Despite having to relocate his life to Florida, Campbell and his wife, Lauren, kept their downtown Chicago apartment until 2014, when they sold it to buy a house in Western Springs, Illinois, a suburban town 20 miles outside of the city.
Part of the reason they kept calling Chicago home is Lauren is from the area and her family is still there. The other part is they wanted to put down their own roots in Chicago for themselves and their kids, 3-year-old Harper and 1-year-old Everley.
"We love the Midwest, love the people," Campbell said prior to a 3-2 win against the New Jersey Devils at Prudential Center last Friday. "Midwestern people are really kind and friendly. It's only a six-hour drive to my hometown [London, Ontario]. There are so many positives. The city is unbelievable. It's a great sports town. It's great for kids and school. We're really happy."
Campbell said he's noticed his kids enjoying their life in the suburbs too.
"We're really lucky and blessed where we live, there are a lot of kids running around," he said. "I don't think we had that feel that much in Florida. We find we're giving them the best culture to grow up in and that's special for my wife and I.
"We're in our house that we'll probably be in for the next 20-someodd years."
The only unique thing about their life now is that Campbell is still a professional hockey player. He hopes to stay that in Chicago until he retires, whenever that may be.
He's on a one-year contract now and seems amenable to work with Chicago general manager Stan Bowman on similar contracts going forward if the Blackhawks still want him.
"I hope I can stay here for the rest of my career and finish my career here," Campbell said. "We obviously made a big effort to be here this year, so I don't see us really wanting to go anywhere. They're aware of that as well. There are no secrets. That's the best thing about Stan, he's up front, honest and you can trust him."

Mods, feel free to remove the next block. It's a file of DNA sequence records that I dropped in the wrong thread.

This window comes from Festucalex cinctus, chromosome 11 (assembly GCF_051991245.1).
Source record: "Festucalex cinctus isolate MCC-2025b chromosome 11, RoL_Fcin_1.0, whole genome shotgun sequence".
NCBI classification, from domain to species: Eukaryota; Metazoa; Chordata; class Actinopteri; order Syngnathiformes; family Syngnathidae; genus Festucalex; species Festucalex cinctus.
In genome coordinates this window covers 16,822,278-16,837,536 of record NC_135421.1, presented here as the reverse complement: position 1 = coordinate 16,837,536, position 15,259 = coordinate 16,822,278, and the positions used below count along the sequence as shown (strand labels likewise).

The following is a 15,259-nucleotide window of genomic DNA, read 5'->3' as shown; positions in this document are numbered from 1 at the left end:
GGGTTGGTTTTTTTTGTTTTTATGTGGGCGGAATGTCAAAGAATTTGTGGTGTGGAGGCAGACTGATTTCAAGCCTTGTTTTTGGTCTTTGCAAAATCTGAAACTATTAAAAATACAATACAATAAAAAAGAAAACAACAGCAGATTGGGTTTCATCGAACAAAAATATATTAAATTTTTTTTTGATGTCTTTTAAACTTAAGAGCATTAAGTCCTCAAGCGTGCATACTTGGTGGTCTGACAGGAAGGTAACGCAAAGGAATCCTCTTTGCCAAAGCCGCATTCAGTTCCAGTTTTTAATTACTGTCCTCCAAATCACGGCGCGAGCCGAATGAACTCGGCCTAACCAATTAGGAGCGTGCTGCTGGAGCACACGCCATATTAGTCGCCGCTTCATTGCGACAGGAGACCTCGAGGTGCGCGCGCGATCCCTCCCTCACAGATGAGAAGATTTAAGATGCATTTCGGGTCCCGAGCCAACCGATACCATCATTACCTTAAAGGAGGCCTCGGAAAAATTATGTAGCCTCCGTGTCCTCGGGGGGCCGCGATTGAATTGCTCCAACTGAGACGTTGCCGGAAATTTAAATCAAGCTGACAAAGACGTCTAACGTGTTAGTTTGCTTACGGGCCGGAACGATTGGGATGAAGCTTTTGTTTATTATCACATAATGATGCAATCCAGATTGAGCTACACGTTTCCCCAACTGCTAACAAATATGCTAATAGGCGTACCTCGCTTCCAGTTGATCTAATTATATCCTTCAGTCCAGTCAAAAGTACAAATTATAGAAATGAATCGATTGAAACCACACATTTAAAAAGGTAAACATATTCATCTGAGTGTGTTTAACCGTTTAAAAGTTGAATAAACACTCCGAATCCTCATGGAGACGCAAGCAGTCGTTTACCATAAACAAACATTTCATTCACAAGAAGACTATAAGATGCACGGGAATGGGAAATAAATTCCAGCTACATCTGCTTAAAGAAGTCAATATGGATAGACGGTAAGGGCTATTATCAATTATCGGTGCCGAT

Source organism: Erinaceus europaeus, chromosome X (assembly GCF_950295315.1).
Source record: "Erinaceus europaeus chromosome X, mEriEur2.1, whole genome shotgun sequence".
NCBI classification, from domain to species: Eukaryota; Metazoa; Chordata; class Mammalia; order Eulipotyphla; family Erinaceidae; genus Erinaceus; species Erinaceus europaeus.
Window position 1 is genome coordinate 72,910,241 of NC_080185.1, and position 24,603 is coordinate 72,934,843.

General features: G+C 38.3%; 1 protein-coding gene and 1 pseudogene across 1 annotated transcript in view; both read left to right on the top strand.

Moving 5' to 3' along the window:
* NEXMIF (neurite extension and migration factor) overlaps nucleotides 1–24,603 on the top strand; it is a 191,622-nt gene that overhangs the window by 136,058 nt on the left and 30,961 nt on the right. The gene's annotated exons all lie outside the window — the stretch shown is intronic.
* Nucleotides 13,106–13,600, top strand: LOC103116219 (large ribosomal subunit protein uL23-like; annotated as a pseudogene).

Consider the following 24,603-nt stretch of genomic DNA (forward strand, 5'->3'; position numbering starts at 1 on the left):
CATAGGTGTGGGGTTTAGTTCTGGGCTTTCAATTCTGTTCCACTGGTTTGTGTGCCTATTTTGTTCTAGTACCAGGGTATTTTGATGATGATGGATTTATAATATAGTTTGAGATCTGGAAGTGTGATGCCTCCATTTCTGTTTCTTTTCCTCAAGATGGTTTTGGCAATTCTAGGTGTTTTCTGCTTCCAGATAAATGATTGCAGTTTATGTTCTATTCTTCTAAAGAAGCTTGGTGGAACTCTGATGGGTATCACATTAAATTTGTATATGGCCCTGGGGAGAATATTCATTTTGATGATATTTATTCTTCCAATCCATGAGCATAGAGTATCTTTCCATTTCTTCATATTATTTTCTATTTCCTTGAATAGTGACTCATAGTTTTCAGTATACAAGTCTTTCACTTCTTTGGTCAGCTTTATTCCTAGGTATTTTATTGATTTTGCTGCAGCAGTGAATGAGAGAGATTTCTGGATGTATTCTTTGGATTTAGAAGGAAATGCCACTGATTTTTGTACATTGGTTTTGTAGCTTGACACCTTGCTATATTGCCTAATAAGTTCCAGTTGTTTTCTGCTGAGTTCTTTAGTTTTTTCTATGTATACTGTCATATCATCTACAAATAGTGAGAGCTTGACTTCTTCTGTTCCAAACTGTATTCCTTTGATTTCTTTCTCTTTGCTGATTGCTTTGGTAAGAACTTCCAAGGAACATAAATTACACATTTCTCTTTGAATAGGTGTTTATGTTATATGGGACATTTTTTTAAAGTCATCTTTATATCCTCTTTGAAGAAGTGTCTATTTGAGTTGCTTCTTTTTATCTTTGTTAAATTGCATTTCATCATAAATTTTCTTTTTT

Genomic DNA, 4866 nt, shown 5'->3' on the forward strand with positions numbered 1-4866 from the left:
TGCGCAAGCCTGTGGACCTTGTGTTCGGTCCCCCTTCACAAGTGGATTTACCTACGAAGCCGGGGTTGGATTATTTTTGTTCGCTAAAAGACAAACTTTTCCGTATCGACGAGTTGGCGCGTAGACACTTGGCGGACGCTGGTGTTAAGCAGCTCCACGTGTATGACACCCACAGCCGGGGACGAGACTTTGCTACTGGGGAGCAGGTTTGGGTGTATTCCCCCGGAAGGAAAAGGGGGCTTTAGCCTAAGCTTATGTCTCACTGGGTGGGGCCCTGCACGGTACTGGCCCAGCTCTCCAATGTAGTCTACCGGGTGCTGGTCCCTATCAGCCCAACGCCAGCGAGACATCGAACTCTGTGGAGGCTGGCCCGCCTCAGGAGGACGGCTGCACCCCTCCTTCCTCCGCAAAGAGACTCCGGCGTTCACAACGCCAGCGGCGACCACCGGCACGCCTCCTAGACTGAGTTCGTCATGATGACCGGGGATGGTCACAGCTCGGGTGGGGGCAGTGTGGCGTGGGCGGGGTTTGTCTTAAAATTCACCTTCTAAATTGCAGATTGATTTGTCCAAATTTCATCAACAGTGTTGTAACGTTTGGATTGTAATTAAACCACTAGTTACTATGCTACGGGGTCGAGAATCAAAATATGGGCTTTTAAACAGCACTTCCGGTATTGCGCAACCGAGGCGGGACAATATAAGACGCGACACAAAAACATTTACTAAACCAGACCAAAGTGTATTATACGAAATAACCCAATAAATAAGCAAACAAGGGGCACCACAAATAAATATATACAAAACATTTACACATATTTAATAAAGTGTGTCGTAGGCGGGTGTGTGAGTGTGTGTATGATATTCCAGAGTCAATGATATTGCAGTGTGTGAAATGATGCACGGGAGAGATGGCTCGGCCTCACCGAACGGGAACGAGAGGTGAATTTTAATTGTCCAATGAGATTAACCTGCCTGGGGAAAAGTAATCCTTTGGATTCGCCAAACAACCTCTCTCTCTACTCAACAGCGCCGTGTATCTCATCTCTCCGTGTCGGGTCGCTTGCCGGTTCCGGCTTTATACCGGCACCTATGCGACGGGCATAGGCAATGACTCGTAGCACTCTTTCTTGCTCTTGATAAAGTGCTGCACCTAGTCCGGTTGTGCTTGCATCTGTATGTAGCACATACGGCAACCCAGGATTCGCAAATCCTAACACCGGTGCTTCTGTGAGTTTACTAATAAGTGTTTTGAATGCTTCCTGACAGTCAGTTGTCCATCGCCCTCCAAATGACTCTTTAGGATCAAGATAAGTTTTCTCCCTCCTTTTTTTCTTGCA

Video: CGY@CHI: Campbell's pass goes in off defenseman
The Blackhawks penalty kill has gone 9-for-10 in the past three games, all wins, after going 12-for-26 in the first seven games, when they went 3-3-1. … The Minnesota Wild haven't allowed a power-play goal in six consecutive games (13-for-13) and are 26-for-27 on the penalty kill this season. They are first in the NHL on the PK at 96.3 percent. … The Wild are also fifth in the League in goals per game (3.30) despite being 29th in shots on goal per game (26.1). … The Blues have scored three goals and are 1-2-1 in their past four games. … The Winnipeg Jets and Dallas Stars each play 16 games in 29 days in November.
Games to watch
Winnipeg Jets at Washington Capitals (Nov. 3, 7 p.m. ET; CSN-DC, TSN3, NHL.TV) -- Rematch of the Capitals' 3-2 win in Winnipeg on Tuesday, when the Jets tied the game 2-2 with two goals in the third period before Washington forward Jay Beagle won it with 30 seconds remaining.
St. Louis Blues at Dallas Stars (Nov. 3, 8:30 p.m. ET; FS-SW, FS-MW, NHL.TV) -- Two struggling teams (St. Louis is 1-2-1 in its past four games and Dallas is 3-4-2 to start the season) try to see if they get can righted in a divisional matchup.
Chicago Blackhawks at St. Louis Blues (Nov. 9, 8 p.m. ET; NBCSN, NHL.TV) -- Second game between the rivals and competitors in the upcoming 2017 Bridgestone NHL Winter Classic, which is at Busch Stadium on Jan. 2. St. Louis defeated Chicago 5-2 on Oct. 12.
Anaheim Ducks at Nashville Predators (Nov. 12, 8 p.m. ET; FS-TN, FS-W, NHL.TV) -- First game between the teams since the Predators defeated the Ducks 2-1 in Game 7 of the Western Conference First Round last season.
Montreal Canadiens at Chicago Blackhawks (Nov. 13, 7 p.m. ET; SN, WGN, RDS, NHL.TV) -- Canadiens forward Andrew Shaw returns to Chicago to face his former team for the first time since he was traded for two second-round draft picks on June 24. Shaw won the Stanley Cup twice with the Blackhawks (2013 and 2015).